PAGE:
Janelle Saffin Labor MP for Page on the NSW North Coast on her feet in the Australian Parliament, 22 February 2010:
I speak in strong support of the Crimes Legislation Amendment (Torture Prohibition and Death Penalty Abolition) Bill 2009 for a number of reasons. Firstly, I oppose the death penalty. I oppose torture and other forms of degrading treatment. And I do so on moral grounds. We come to this place with a whole lot of roles. But we are also law-makers and as a law-maker I do not have the right to pass a law that would allow the state to execute another citizen or subject another citizen to torture or other forms of degrading treatment. I do not see that any lawmaker, in Australia, in any country, has that right. It is not a right that is given to us. We have to protect life and we have to protect human beings and human dignity. So it is totally on moral grounds that I oppose those things.
Full speech at OpenAustralia
Ms. Saffin's second reading speech was unequivocal in its opposition to the death penalty. In this she supports the Rudd Government move to remove the death penalty as a potential option for both the Commonwealth and the states.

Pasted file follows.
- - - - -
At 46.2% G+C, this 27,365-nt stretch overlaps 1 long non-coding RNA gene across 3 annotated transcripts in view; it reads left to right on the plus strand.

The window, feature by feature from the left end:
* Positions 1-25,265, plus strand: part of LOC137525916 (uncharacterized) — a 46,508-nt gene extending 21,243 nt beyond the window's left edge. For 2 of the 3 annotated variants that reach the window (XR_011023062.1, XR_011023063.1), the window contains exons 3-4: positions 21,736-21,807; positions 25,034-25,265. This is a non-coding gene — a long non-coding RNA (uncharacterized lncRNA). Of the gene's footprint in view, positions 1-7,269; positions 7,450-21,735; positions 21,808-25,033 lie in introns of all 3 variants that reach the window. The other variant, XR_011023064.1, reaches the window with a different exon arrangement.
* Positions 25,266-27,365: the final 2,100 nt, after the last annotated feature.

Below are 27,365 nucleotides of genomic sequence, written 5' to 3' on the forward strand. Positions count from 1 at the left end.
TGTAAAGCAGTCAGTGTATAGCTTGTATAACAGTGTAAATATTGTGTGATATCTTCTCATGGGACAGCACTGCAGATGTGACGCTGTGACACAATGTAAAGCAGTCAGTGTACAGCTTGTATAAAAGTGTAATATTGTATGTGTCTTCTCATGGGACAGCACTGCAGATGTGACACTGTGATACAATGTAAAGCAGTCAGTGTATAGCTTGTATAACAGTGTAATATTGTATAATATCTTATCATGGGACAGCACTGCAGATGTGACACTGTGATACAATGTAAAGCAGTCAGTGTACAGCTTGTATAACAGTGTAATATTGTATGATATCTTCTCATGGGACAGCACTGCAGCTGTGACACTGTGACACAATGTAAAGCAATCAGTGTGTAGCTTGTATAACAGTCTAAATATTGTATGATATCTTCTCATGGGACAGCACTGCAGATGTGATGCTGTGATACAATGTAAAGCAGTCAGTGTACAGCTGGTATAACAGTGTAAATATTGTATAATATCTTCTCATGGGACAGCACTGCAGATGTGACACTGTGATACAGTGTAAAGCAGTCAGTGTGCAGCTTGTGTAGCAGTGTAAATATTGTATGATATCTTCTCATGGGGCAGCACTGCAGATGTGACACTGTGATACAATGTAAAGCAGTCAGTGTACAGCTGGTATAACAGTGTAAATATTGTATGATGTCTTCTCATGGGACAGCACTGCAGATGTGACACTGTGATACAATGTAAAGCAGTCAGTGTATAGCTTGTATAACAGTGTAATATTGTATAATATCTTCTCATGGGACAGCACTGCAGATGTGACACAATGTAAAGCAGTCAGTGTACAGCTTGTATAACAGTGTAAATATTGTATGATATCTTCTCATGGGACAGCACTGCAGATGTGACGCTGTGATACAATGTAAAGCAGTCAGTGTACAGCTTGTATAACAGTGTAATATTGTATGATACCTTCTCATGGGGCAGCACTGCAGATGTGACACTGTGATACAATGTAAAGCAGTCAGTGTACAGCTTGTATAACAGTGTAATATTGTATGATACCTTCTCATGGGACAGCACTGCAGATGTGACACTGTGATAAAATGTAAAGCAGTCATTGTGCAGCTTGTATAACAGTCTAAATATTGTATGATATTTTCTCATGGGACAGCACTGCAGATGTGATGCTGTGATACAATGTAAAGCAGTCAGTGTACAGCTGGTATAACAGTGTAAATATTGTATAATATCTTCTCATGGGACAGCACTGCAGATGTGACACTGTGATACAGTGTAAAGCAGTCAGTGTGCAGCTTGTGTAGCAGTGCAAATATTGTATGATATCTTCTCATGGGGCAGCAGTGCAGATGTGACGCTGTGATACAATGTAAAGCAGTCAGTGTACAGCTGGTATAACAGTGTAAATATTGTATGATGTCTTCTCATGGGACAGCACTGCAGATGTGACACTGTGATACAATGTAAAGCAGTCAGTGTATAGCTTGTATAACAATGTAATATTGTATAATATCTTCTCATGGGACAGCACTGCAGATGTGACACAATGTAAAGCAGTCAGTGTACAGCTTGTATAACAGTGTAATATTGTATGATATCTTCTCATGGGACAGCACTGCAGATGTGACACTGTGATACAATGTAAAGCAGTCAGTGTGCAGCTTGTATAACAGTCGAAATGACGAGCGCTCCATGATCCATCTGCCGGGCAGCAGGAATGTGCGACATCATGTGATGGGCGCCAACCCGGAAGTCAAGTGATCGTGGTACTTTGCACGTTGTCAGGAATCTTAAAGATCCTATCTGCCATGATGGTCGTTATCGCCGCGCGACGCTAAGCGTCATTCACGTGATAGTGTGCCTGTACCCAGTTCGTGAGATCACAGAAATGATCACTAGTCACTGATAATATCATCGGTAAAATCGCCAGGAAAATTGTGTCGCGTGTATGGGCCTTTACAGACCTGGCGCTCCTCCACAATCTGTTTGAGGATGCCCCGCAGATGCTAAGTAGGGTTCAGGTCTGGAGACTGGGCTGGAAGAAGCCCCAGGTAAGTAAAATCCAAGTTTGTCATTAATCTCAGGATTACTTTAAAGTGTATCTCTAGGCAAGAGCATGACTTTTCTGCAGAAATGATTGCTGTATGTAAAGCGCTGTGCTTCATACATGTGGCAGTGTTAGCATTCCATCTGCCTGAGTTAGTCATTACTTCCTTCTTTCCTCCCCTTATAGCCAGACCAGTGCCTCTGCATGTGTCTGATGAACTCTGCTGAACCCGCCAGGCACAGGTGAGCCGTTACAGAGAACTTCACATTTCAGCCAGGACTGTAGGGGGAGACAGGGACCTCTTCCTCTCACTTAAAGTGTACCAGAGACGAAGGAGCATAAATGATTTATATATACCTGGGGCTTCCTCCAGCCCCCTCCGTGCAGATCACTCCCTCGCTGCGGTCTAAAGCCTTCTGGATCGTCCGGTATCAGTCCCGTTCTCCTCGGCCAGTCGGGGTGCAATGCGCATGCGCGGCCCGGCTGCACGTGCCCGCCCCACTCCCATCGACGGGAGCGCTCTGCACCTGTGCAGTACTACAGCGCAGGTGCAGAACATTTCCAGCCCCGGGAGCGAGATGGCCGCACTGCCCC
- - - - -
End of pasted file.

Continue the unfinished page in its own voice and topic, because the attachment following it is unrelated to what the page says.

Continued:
In marked contrast to Leader of the Opposition Tony Abbott who appears to waiver on the subject - this month declaring that execution may be a fitting punishment for those responsible for mass death.Whether this was just another Abbott grab for a media moment or something he clearly thinks should be debated will only be shown by what he says and how he votes in the House of Representatives torture and death penalty debate.
Oh wait, it looks like he won't be speaking on the subject in parliament - preferring to dog whistle instead.
Something another North Coast MP, the Nationals Luke Hartsuyker, appears to be emulating in that he too has been rather silent in the House on this subject so far, intent as he is on beating up on vulnerable flying foxes at public meetings in his electorate.
It is good to see at least one local MP taking human rights seriously.
I commend all those members of the federal parliament who have spoken out against the death penalty over the last four years.